He escaped a communist regime, became a four-time NCAA individual diving champion, performed in Cirque du Soleil shows in Las Vegas and studied the Kabbalah.
Rio Ramirez, hired in August to serve as FIU’s first full-time diving coach, has a diverse background.
The one major goal that managed to elude him was a berth in the Olympics, but FIU swim coach Randy Horner has given him a start toward a new career.
“I liked his philosophy,” Horner said when asked why he hired Ramirez, 38. “Even though this is his first year as a college coach, his experience as a diver is amazing, his story is unique, and he is very good at helping kids become better people.”
Ramirez said it will take some time to build up the program at FIU, which currently has just one diver on its roster. In contrast, Southern California, the top-ranked swim program in the nation, lists seven divers on its talent-packed team.
When freshman Madalyn Golightly decided to leave FIU’s program this fall, it left junior Sabrina Beaupre as the only diver for Ramirez to mentor.
Ramirez hopes to bring in three diving recruits next fall and envisions a day when he will have six divers on his roster.
In the meantime, Beaupre, 20, has impressive credentials. The Quebec native has already won the Sun Belt Conference Diver of the Year award twice. She has also competed for Canada in the Pan American Games and is gearing up for the Sun Belt finals Feb.27-March 2 in Rockwall, Texas.
A tall diver at 5-11, Beaupre said Ramirez has worked with her on technique, maintaining power while keeping her legs straight as she completes dives cleanly.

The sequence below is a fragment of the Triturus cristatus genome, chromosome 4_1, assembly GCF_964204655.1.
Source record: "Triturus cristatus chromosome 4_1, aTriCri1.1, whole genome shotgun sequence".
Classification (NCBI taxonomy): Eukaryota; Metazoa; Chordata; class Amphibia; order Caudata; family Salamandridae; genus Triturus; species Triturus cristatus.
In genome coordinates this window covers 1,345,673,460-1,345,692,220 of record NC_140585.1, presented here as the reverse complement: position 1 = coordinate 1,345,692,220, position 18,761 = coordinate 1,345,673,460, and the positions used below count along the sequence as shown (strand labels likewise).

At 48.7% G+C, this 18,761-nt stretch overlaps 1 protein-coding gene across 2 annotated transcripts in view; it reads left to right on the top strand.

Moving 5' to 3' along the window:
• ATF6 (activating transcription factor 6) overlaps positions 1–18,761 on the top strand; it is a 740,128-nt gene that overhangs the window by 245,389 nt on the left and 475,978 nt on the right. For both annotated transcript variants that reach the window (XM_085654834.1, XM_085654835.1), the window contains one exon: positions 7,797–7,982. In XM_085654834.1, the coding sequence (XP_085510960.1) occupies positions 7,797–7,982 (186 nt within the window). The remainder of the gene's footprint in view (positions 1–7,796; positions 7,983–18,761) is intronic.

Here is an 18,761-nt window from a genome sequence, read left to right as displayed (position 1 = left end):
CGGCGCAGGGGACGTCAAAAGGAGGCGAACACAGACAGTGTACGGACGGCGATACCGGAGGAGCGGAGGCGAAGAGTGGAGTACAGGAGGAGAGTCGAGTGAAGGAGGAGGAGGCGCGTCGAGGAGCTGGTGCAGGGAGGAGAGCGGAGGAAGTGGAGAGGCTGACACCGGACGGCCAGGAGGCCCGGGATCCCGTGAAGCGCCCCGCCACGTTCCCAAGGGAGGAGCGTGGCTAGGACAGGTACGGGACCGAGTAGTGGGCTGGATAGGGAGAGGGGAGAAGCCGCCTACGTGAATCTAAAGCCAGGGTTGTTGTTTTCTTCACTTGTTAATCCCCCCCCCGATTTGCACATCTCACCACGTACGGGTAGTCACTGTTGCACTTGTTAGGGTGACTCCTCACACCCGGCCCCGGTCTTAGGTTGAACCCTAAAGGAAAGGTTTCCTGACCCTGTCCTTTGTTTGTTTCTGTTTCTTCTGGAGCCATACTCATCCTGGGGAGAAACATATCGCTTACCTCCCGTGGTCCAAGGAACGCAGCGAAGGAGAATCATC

But she and Ramirez have worked just as hard on mental techniques.
“I have the word ‘believe’ tattooed on my right foot,” Beaupre said. “In diving, you go through ups and downs. [Ramirez] likes to point at my foot and remind me to believe in myself.”
Ramirez knows all about ups and downs.
He seems to have been destined since birth for a career in the water — his first name, after all, means river in Spanish.
Yet Ramirez was once afraid of the ocean.
“When I was about 5, seeing that body of water intimidated me,” said Ramirez, who is from Camaguey, Cuba. “My father had to carry me into the water to try to break me of that fear.”
Ramirez was a hyper child who hung from every door frame and tested through the roof as a tumbler.
Cuban sports officials suggested that he try diving, and Ramirez’s parents took him to a pool at age 6, where he quickly flourished.
By 1992, Ramirez, then 18, became the first Cuban diver to win a gold medal at the Pan American Games, and he was confident he could succeed in the Olympics.
But Cuban officials, opting only to take athletes they felt would win an Olympic medal, passed on Ramirez.
“That was an eye-opener,” Ramirez said. “I did not have a say in the decision. If I said something, I don’t feel it would have helped me. I saw my future being very unhappy and unable to make a change.”
Defecting to U.S.
The following year, Ramirez, who was in Puerto Rico to compete in a Central American competition, defected, finding a Cuban-American family willing to house him for a week and help him get to Miami, where he had relatives.
Ramirez didn’t speak English and had no idea where to go to continue his diving career. So he got a job at a clothing store and was content to live his life, having traded diving for liberty.